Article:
Tuesday, August 5, 2008
A Travelers Companion to Australia
While Australia is an easy country to travel and remarkably similar to home, what with its English signage and familiar foods, there are still enough differences to leave even the most itinerant traveler slightly befuddled – I think it has to do with Oz being upside down.
1. You already know this, Canadians, thanks to the 2000 Sydney Olympics and our team uniforms, but the word “Roots” has very bad connotations here. Don’t wear your Roots T-shirt in Oz. Especially don’t wear sweatpants with “ROOTS” printed across the butt, as hilarity at your expense will ensue.
2. Ladies: Aussies will call you “Darling” and “Love”. Embrace it, especially when the words are uttered by an adorably tanned male barista with adorable eye crinkles, dark curly hair and a sexy smile.
3. Food translations: Chockie = chocolate bar. Sambo/sanger = Sandwich. Pie = pie of meat, not pie of sweet. Be forewarned!
4. Nobody here drinks Fosters beer, which means that Aussies remain utterly unimpressed and un-charmed by our surname.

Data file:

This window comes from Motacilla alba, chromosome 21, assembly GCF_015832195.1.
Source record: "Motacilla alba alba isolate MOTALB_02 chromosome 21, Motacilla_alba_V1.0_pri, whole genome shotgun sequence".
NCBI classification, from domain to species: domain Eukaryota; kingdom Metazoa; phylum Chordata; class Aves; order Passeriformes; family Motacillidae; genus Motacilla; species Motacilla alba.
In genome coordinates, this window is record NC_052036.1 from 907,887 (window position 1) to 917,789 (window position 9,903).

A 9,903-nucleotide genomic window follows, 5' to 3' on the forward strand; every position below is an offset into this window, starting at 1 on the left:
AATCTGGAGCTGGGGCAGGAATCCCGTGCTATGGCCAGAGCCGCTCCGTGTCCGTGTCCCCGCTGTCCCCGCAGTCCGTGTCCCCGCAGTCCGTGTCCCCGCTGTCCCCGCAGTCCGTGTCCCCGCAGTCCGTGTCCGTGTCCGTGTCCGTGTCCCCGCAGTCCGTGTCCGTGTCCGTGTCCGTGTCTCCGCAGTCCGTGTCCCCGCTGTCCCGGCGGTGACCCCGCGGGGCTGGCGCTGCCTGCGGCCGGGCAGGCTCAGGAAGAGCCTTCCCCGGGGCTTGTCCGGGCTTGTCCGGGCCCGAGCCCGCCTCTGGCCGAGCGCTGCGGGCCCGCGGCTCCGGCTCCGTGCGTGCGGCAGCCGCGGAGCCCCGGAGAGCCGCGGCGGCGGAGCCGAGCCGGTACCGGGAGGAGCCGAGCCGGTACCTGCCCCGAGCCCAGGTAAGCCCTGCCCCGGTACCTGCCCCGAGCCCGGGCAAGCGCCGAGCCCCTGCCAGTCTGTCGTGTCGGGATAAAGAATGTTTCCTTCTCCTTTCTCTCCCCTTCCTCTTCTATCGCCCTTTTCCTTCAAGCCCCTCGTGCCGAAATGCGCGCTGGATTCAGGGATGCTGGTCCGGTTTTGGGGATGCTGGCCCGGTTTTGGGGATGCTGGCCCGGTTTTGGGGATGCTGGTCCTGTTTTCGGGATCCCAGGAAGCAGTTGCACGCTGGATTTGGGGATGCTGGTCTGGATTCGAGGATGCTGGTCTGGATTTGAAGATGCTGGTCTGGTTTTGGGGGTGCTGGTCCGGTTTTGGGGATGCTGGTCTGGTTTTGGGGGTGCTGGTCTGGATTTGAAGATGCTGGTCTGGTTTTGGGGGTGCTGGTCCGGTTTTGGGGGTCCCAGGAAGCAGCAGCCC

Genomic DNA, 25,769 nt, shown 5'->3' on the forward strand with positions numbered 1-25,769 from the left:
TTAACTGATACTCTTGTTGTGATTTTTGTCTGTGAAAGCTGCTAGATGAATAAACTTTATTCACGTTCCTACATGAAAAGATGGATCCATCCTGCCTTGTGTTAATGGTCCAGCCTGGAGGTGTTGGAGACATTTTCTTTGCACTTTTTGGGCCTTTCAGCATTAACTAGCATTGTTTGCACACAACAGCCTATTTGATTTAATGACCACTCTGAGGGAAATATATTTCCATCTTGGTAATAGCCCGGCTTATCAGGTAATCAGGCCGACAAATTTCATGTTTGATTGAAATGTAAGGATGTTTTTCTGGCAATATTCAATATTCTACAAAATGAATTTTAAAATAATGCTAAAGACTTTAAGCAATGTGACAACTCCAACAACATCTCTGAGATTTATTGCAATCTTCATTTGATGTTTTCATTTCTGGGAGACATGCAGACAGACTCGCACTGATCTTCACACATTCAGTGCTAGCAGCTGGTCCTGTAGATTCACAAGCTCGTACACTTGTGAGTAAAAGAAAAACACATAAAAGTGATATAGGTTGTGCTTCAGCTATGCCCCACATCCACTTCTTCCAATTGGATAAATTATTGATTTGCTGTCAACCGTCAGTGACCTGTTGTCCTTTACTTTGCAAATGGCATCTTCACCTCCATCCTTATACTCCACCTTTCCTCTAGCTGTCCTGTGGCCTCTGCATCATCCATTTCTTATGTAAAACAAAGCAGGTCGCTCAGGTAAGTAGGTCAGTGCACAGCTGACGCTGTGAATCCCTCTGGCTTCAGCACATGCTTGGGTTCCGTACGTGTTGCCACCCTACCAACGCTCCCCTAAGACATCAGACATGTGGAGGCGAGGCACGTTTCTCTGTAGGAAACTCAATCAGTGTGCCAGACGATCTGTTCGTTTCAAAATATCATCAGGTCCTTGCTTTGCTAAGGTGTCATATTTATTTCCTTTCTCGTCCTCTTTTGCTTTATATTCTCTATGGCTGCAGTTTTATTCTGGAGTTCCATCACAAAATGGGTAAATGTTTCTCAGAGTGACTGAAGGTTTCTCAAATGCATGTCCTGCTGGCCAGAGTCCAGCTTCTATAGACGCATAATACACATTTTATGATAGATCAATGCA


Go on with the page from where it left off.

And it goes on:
5. There really are kangaroos, koalas, wombats, cassowaries, and crocodiles running wild here, to say nothing of the snakes and spiders. Eeeeek! Thankfully, we haven’t had our lives threatened by anything creepy and/or crawly… yet.
6. The sun’s UV rays are approximately a hundred million billion (give or take two or three) times stronger here than they are in your northern hemisphere home, so you’ll burn to a crisp in about three milliseconds. Wear sunscreen, and then add some more. And then wear a hat.
7. Food, gas (petrol, sorry), clothes, and mascara (!) are more expensive here than at home too.
8. Aussie men like their shorts short, which can be good, but can also be very bad. Aussie ladies like their shorts even shorter than the short shorts that their male counterparts wear.
9. There are male toilets, female toilets, and disabled toilets here in Australia. Those poor disabled toilets; I wonder what happened to them.
10. Australians are possibly the friendliest people in the world, so don’t be in a hurry to go anywhere or do anything once involved in a conversation with one. If traveling, Australians will want to know where in Australia you’ve been, where you’re going, and how you’ve gotten on so far. They will then ply you with advice about your future destinations. Here’s a hint: take the advice, as they’re always truthful, sometimes painfully so.
In the end, my most important point about traveling Australia is this: COME TO AUSTRALIA!!!!!
p.s. Just for Dawn: Doona = Duvet.